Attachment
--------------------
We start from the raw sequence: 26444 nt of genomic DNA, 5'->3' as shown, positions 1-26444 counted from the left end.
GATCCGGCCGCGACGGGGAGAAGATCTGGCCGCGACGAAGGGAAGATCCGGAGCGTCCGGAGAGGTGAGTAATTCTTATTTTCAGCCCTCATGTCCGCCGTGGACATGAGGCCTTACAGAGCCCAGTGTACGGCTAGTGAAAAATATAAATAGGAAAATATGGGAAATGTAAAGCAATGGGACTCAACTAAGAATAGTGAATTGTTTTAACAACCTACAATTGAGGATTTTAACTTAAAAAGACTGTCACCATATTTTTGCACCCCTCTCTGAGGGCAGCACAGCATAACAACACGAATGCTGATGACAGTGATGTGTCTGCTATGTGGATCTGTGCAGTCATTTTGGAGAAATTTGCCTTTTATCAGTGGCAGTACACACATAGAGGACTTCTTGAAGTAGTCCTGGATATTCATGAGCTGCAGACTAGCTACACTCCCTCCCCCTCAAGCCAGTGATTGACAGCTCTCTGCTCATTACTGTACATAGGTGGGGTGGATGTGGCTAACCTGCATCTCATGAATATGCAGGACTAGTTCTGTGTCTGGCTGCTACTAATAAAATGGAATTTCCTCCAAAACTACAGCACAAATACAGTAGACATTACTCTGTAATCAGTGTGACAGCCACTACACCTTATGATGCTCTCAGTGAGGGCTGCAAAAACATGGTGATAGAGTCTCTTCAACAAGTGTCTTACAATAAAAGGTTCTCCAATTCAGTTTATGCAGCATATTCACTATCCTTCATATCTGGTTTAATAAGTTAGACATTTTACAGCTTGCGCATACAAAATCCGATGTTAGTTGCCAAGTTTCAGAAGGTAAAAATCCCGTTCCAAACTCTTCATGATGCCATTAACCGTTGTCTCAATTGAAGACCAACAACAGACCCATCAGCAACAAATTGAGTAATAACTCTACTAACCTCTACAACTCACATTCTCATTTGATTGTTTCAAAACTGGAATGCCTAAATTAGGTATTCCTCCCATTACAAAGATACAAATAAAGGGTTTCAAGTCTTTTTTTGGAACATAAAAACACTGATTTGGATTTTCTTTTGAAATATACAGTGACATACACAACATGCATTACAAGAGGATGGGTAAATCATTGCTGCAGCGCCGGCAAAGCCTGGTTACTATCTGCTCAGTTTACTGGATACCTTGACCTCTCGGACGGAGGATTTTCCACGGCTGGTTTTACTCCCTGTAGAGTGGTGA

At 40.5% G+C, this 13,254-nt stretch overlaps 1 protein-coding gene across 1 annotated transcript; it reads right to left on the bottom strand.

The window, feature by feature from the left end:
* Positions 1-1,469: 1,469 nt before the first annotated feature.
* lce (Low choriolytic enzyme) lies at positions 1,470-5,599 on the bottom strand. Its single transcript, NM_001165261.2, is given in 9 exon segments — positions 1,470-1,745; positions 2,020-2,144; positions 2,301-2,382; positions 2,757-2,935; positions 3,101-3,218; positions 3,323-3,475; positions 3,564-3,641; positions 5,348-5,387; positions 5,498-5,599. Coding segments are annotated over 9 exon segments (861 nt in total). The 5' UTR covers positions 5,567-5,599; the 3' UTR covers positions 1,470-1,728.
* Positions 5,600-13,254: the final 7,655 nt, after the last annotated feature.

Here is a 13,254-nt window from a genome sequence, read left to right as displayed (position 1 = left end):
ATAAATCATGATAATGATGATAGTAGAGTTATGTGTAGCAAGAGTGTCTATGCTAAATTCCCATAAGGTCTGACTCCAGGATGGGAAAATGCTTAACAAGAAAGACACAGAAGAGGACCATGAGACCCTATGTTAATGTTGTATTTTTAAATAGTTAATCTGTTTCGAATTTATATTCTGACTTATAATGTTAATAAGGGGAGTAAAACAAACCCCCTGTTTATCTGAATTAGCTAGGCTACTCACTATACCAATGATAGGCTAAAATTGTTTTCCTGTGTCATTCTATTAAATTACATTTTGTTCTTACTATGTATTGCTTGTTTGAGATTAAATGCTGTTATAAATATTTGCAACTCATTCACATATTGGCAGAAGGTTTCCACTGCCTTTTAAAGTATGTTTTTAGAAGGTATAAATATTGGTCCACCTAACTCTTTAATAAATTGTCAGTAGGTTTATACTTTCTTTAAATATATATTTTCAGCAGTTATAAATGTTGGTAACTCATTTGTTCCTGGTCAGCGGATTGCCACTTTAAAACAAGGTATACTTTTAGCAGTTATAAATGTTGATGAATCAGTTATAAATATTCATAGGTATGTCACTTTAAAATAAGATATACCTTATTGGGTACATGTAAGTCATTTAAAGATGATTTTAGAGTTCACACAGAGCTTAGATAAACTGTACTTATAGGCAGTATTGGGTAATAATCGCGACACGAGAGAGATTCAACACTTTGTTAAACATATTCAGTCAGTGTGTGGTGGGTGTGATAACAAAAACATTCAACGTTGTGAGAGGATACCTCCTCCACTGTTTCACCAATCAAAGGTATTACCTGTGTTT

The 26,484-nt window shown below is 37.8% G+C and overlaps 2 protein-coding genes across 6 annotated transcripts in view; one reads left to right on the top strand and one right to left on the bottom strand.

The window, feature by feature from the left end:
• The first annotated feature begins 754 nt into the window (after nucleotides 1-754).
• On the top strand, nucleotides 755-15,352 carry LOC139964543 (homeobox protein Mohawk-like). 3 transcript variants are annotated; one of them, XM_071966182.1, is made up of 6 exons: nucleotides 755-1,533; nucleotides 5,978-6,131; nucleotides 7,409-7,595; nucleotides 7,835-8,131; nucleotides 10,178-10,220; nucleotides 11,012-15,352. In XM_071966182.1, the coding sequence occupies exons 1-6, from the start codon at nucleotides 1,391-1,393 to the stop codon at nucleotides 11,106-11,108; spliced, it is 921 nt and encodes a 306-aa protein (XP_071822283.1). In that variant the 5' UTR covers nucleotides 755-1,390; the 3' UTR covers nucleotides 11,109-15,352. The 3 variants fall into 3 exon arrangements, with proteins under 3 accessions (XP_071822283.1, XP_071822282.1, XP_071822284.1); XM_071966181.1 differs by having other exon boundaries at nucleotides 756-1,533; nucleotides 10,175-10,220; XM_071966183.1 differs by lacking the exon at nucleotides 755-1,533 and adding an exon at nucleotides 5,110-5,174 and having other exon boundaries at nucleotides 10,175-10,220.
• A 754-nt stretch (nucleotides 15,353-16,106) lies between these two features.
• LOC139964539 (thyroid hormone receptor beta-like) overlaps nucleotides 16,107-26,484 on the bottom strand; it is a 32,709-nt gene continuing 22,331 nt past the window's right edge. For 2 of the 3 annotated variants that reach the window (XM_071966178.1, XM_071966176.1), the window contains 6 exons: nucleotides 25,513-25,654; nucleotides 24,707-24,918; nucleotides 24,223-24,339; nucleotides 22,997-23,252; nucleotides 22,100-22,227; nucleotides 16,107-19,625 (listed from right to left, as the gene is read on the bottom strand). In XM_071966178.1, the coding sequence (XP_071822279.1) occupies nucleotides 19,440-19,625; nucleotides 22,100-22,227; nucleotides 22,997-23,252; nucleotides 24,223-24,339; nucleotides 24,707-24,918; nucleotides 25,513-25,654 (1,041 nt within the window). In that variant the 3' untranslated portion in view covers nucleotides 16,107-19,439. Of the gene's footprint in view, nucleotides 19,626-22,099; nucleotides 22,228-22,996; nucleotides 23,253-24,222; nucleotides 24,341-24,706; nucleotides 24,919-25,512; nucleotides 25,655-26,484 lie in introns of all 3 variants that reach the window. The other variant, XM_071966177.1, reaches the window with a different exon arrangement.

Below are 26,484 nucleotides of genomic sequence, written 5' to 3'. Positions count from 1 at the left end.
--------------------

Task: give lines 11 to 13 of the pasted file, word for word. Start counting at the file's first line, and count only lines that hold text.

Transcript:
The window, feature by feature from the left end:
• The first annotated feature begins 754 nt into the window (after nucleotides 1-754).
• On the top strand, nucleotides 755-15,352 carry LOC139964543 (homeobox protein Mohawk-like). 3 transcript variants are annotated; one of them, XM_071966182.1, is made up of 6 exons: nucleotides 755-1,533; nucleotides 5,978-6,131; nucleotides 7,409-7,595; nucleotides 7,835-8,131; nucleotides 10,178-10,220; nucleotides 11,012-15,352. In XM_071966182.1, the coding sequence occupies exons 1-6, from the start codon at nucleotides 1,391-1,393 to the stop codon at nucleotides 11,106-11,108; spliced, it is 921 nt and encodes a 306-aa protein (XP_071822283.1). In that variant the 5' UTR covers nucleotides 755-1,390; the 3' UTR covers nucleotides 11,109-15,352. The 3 variants fall into 3 exon arrangements, with proteins under 3 accessions (XP_071822283.1, XP_071822282.1, XP_071822284.1); XM_071966181.1 differs by having other exon boundaries at nucleotides 756-1,533; nucleotides 10,175-10,220; XM_071966183.1 differs by lacking the exon at nucleotides 755-1,533 and adding an exon at nucleotides 5,110-5,174 and having other exon boundaries at nucleotides 10,175-10,220.